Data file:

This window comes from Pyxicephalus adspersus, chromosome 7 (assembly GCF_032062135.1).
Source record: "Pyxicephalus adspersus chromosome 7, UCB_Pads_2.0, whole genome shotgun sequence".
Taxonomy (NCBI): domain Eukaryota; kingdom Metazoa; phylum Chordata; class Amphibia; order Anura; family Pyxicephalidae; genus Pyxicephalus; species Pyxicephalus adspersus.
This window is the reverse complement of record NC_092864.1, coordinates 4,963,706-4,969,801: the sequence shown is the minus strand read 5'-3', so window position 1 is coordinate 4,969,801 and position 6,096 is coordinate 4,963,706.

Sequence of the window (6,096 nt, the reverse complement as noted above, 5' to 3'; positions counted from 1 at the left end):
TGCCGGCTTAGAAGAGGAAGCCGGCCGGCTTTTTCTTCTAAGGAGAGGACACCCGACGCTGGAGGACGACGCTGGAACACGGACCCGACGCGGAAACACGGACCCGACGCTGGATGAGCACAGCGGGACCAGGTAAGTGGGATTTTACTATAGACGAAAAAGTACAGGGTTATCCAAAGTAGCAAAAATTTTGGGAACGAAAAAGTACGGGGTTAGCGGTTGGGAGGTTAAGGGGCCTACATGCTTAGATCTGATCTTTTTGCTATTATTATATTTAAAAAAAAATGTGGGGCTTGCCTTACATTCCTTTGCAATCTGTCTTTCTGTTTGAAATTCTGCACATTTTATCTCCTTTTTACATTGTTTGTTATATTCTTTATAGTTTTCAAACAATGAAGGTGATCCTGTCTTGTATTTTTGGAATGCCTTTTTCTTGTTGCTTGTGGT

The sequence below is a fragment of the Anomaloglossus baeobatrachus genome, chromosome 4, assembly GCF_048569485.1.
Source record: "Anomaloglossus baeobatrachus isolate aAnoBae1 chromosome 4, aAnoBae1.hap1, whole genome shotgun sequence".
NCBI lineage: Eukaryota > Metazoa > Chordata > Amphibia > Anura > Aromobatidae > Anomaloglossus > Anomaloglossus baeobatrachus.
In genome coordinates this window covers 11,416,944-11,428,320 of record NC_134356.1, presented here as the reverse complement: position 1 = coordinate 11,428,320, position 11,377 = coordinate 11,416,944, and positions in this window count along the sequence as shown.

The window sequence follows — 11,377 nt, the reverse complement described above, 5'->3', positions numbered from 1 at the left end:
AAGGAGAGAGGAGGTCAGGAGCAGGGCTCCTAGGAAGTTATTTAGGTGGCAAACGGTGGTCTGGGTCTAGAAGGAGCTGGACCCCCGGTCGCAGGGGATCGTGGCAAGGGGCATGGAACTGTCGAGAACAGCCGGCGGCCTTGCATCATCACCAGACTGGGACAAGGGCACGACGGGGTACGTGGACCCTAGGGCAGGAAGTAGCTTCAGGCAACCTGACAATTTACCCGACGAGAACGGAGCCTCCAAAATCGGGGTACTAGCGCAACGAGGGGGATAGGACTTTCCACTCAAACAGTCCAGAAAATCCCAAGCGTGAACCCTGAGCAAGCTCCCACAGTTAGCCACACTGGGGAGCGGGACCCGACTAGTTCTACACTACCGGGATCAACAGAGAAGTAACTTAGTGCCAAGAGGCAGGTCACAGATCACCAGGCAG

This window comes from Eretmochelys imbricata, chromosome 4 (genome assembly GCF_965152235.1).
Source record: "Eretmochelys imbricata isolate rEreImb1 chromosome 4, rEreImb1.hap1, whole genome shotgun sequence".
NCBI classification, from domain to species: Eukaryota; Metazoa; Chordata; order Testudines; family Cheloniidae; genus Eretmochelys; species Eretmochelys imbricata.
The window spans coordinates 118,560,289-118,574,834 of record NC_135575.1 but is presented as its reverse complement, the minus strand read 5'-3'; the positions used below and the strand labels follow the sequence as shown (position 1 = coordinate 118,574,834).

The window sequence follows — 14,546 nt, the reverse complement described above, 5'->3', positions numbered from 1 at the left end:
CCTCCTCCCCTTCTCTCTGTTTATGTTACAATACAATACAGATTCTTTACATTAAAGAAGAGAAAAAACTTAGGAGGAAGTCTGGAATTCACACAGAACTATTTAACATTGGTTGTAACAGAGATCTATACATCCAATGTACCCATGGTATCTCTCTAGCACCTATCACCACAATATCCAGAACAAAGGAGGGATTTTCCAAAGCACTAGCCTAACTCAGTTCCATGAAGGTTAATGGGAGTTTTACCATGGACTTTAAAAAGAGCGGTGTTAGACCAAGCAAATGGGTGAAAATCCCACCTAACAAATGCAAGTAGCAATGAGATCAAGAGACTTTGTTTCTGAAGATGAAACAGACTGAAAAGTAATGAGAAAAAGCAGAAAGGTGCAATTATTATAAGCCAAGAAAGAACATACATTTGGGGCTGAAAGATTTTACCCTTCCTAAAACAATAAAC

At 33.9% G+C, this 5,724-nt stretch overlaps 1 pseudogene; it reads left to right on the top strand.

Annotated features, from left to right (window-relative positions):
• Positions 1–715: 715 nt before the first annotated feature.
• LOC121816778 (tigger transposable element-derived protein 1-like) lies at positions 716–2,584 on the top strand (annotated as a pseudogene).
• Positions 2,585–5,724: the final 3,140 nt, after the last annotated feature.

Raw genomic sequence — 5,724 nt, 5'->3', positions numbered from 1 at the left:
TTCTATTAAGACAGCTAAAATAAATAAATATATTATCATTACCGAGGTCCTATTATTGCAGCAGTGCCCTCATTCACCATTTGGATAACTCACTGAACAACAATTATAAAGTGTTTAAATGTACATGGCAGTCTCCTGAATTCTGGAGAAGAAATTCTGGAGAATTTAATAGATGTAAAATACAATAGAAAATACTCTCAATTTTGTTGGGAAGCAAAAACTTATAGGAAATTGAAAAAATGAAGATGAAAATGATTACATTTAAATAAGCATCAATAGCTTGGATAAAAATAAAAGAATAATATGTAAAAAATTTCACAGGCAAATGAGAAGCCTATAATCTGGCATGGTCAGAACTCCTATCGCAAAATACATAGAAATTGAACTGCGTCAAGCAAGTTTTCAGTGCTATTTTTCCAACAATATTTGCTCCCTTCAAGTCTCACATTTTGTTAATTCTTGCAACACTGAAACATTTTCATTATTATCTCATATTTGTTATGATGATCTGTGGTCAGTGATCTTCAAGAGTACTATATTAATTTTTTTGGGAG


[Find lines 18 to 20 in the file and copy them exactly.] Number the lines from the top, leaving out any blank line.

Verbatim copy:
CCTCCTCCCCTTCTCTCTGTTTATGTTACAATACAATACAGATTCTTTACATTAAAGAAGAGAAAAAACTTAGGAGGAAGTCTGGAATTCACACAGAACTATTTAACATTGGTTGTAACAGAGATCTATACATCCAATGTACCCATGGTATCTCTCTAGCACCTATCACCACAATATCCAGAACAAAGGAGGGATTTTCCAAAGCACTAGCCTAACTCAGTTCCATGAAGGTTAATGGGAGTTTTACCATGGACTTTAAAAAGAGCGGTGTTAGACCAAGCAAATGGGTGAAAATCCCACCTAACAAATGCAAGTAGCAATGAGATCAAGAGACTTTGTTTCTGAAGATGAAACAGACTGAAAAGTAATGAGAAAAAGCAGAAAGGTGCAATTATTATAAGCCAAGAAAGAACATACATTTGGGGCTGAAAGATTTTACCCTTCCTAAAACAATAAAC

At 33.9% G+C, this 5,724-nt stretch overlaps 1 pseudogene; it reads left to right on the top strand.

Annotated features, from left to right (window-relative positions):